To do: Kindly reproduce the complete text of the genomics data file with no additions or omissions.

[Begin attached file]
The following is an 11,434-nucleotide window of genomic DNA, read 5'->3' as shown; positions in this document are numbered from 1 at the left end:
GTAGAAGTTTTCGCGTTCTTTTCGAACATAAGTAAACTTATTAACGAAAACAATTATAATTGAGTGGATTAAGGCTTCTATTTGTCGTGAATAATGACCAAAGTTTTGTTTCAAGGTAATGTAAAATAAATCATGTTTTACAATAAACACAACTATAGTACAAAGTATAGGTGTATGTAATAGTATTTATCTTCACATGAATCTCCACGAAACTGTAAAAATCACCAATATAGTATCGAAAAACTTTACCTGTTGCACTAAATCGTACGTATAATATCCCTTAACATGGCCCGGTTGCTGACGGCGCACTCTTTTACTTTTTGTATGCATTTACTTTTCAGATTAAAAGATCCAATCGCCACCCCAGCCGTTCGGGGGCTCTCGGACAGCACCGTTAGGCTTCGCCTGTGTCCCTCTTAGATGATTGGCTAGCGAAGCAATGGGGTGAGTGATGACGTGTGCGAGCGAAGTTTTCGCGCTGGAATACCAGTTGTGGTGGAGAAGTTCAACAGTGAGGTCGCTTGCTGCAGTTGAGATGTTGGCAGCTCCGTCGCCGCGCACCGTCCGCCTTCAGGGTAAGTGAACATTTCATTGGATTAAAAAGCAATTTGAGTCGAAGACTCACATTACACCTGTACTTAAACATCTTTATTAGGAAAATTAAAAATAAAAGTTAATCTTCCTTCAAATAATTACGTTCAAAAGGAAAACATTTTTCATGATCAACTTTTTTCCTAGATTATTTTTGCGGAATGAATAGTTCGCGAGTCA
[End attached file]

The following is an 11,434-nucleotide window of genomic DNA, read 5'->3' as shown; positions in this document are numbered from 1 at the left end:
GTAGAAGTTTTCGCGTTCTTTTCGAACATAAGTAAACTTATTAACGAAAACAATTATAATTGAGTGGATTAAGGCTTCTATTTGTCGTGAATAATGACCAAAGTTTTGTTTCAAGGTAATGTAAAATAAATCATGTTTTACAATAAACACAACTATAGTACAAAGTATAGGTGTATGTAATAGTATTTATCTTCACATGAATCTCCACGAAACTGTAAAAATCACCAATATAGTATCGAAAAACTTTACCTGTTGCACTAAATCGTACGTATAATATCCCTTAACATGGCCCGGTTGCTGACGGCGCACTCTTTTACTTTTTGTATGCATTTACTTTTCAGATTAAAAGATCCAATCGCCACCCCAGCCGTTCGGGGGCTCTCGGACAGCACCGTTAGGCTTCGCCTGTGTCCCTCTTAGATGATTGGCTAGCGAAGCAATGGGGTGAGTGATGACGTGTGCGAGCGAAGTTTTCGCGCTGGAATACCAGTTGTGGTGGAGAAGTTCAACAGTGAGGTCGCTTGCTGCAGTTGAGATGTTGGCAGCTCCGTCGCCGCGCACCGTCCGCCTTCAGGGTAAGTGAACATTTCATTGGATTAAAAAGCAATTTGAGTCGAAGACTCACATTACACCTGTACTTAAACATCTTTATTAGGAAAATTAAAAATAAAAGTTAATCTTCCTTCAAATAATTACGTTCAAAAGGAAAACATTTTTCATGATCAACTTTTTTCCTAGATTATTTTTGCGGAATGAATAGTTCGCGAGTCA